The practice of yoga is the practice of "being" with the reality of what is.  Regardless of whether the present moment is painful or pleasant, we focus our attention to what is happening in the now.  This may be difficult for us because when we stop and see our past choices, we may become aware of the unconsciousness that accompanies many of our daily activities.  For instance, have you ever sat down to see who has been on facebook, began playing Farmville, and realize two hours have passed by?  Perhaps you are driving to Target, your cell phone goes off, you begin talking to your spouse, and suddenly find yourself in a parking space at the store, but no recall of the actual drive there.  Maybe you start tossing the spoiled food in your fridge out, plastic packaging and all without a thought as to what could be recycled.  When we become aware of how much of our lives are lived on automatic pilot, we can make a change in our habits towards awareness of our choices and actions.  Through this awareness, we are able to make choices which are nonviolent towards others and the earth, which is the essence of change needed to bring healing to our earth.  As Margaret Mead stated, "never doubt that a small group of thoughtfully (conscious) committed citizens can change the world.  Indeed, it's the only thing that ever has."  So as committed citizens to protecting our earth for our children's children's children (bearing in mind the Native American Proverb, "We do not inherit the earth from our ancestors, we borrow it from our children."), we must bear witness to what is happening around us and throughout our planet.    It is important to work on diminishing our capacity for apathy, distraction, laxity of attention, hyperactivity, which all decrease our awareness of our choices and their effects on the world.  We must bring clarity to how we live each moment, enabling us to serve others and protect our earth.  When we realize our interrelatedness to all life on this earth, how the dying of marine life in the Pacific Garbage Patch is directly related to our choice of automatically using plastic bags at the grocery store rather than reusable ones, we may begin to chose a vitality and clarity of action, which will protect the earth.  As Wendell Berry tells us, "The care of the Earth is our most ancient and most worthy, and after all our most pleasing responsibility.  To cherish what remains of it and to foster its renewal is our only hope."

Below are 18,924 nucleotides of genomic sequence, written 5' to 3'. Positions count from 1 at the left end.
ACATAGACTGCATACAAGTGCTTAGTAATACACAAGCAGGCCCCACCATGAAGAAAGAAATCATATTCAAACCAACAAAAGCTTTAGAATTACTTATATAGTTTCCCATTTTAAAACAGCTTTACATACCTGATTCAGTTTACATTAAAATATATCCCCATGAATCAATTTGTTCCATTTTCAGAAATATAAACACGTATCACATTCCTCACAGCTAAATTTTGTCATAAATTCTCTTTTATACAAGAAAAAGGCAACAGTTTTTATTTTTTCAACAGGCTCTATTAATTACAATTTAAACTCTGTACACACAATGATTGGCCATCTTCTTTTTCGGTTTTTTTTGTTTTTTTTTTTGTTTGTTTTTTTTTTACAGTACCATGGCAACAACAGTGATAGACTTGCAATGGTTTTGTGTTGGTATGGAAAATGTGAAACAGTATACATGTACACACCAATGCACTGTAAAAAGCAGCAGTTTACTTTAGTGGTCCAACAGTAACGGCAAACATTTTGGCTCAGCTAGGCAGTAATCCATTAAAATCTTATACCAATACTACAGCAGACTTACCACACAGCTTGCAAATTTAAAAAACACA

With hope that I can begin to make a more conscious choice in what I use and how I use it and how I ultimately dispose of it, I take a step towards living each moment in awareness, which ultimately will bring healing to our planet.